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Adobe Announces Previews of CSS Advisor and Updated Spry FrameworkWeb tools promise assistance with cross-browser CSS issues and AJAX development
CSS Advisor was hatched to address what Adobe perceived as a gaping hole in Web design and development: the lack of a central repository for cross-browser/cross-platform CSS issues and solutions. CSS Advisor isn't software; it's "nothing more" (quoted because I don't really want to trivialize it) than a Web site, but one that is designed from the ground up to be community-driven. It's free to use, even if you don't own a single piece of Adobe software, and requires an Adobe ID in order to participate (though anonymous browsing of the site's content is permitted). If you've ever registered software at Adobe.com or posted a question in the Adobe forums, you should already be set up with an Adobe ID.
Here's a quick example of how CSS Advisor works: let's say that you have a bullet list with a background color specified, but you notice that the background doesn't show up in Internet Explorer 6 (go figure, right?). So, you head over to CSS Advisor, do a search on lists, backgrounds, ul, li, or whatever other relevant keyword you think might be relevant to the situation, and a page akin to what is shown in Figure 1 comes back:
In the interest of full disclosure, Figure 1 is an official screenshot provided by Adobe, but that perhaps-irrelevant tidbit notwithstanding, you'll see a description of the problem, associated tags, affected browsers, and, most importantly, a solution with an accompanying CSS example. So that's it in a nutshell?it's a simple concept, but it's nice to see an attempt to aggregate solutions in a single place.
Of course, the folks at Adobe are not simply doing this out of the goodness of their collective hearts; CSS Advisor will also have hooks in the next version of Dreamweaver. The CSS Advisor feature there will automatically detect CSS compatibility issues in your code and take you to the proper page on the CSS Advisor site. However, it's worth repeating that CSS Advisor is free to use for anyone, regardless of whether or not the user owns Dreamweaver.
So that's CSS Advisor. Let's take a gander at the second announcement du jour.
The Spry AJAX framework has actually been around since April of this year; this most recent announcement is actually for the Beta 1.4 version of Spry. So what is Spry? Spry is a framework for AJAX development that is supposed to take a lot of the tedium out of creating AJAX-based sites. Spry is mostly geared towards designers who may be put off by the steep learning curve of AJAX development.
The way Spry works, as least as explained to me by Adobe's Product Manager for Dreamweaver, Kenneth Berger, is like this: Spry is a library that, basically, sits somewhere on a server. What you do as the designer is "talk" to the library using HTML/CSS-like markup in your regular ol' HTML page, which will then, in turn, translate your markup into honest-to-goodness AJAX yumminess. So basically, Spry allows you to use a simpler and more familiar syntax that serves as an interface to the referenced Spry framework, which then does all the heavy lifting for you.
The Beta 1.4 release of Spry is being touted by Adobe as sporting three main components:
- Spry data, which helps you embed data from an RSS feed or database into your pages.
- Spry widgets, a library of interface components useful for Web-based applications.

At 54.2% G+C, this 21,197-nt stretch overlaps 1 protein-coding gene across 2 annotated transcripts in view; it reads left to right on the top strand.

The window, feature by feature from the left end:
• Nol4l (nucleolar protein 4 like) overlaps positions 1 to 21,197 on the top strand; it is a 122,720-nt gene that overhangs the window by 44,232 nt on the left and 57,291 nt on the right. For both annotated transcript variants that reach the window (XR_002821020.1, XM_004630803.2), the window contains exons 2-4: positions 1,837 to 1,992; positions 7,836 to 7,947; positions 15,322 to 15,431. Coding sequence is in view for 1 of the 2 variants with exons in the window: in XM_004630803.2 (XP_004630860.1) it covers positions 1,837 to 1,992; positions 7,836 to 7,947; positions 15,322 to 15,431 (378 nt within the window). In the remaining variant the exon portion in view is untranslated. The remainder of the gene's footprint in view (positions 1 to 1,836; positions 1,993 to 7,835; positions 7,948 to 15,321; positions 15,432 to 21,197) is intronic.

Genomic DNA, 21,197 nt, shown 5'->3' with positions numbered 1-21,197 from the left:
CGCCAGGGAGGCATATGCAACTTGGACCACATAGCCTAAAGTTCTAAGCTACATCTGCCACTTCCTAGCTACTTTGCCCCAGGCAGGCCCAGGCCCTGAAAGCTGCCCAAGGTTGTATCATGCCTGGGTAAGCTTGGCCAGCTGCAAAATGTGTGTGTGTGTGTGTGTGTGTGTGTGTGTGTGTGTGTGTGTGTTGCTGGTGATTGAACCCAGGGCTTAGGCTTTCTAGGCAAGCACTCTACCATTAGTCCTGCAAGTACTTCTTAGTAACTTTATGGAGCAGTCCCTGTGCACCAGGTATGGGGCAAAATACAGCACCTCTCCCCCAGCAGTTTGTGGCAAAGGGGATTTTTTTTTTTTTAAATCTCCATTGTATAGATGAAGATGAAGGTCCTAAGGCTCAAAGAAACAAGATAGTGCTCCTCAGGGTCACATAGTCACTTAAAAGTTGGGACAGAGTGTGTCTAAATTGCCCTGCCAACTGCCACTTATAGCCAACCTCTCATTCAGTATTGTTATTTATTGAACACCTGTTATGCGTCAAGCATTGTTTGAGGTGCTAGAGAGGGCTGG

As with the CSS Advisor site, Spry is free for all to use, but also as with CSS Advisor, Spry will be integrated with Dreamweaver as an incentive to adopt an Adobe product.
And there you have it. Let's get to the analysis, such as it is.
What it all means
If I may editorialize for a moment, it's extremely heartening to see such open and community-driven initiatives coming out of Adobe. Especially since the acquisition of Macromedia, many creative professionals find themselves dependent on Adobe for a large portion of their toolset, so it's at the very least reassuring to see some of the openness that was one of Macromedia's hallmarks "infect" (for lack of a better word) Adobe's corporate culture. In addition to CSS Advisor and Spry, Adobe has already put public betas of new software (Lightroom and Soundbooth come immediately to mind) and upgrades (the aforementioned Photoshop CS3) on their Labs site, and one certainly hopes this will extend to some of Adobe's other heavy hitters such as Flash and After Effects (among others). In any event, I'm definitely looking forward to more of these types of initiatives in the future.
In the case of these particular announcements, however, both CSS Advisor and Spry bear watching to see how their respective user bases react. In particular, CSS Advisor (and perhaps any future such efforts by extension) will live or die through community involvement (or lack thereof), so I'll definitely be following the growth of CSS Advisor as more people have a chance to participate. As for Spry, not having had a chance to evaluate it yet (though I have seen it demonstrated), I'll be taking a closer look at it in the coming weeks (seeing as I'm in the target audience of frightened designers and all), so stay tuned to this space for a follow-up piece. In the meantime, both CSS Advisor and Spry are publicly available now, so by all means, head over to the CSS Advisor site or Adobe Labs to download Spry and take them for a spin.
Though the fame, riches, and notoriety of being a DMN contributor are both tantalizing and substantial, Kevin Schmitt still stubbornly insists on continuing his work as the Director of Interactive Services at EFX Media, a production house located just outside of Washington, D.C. Feel free to follow his updates and contact him through Twitter if you have something to share - he's ready to believe you!
Related Keywords:adobe, dreamweaver, spry, css advisor, css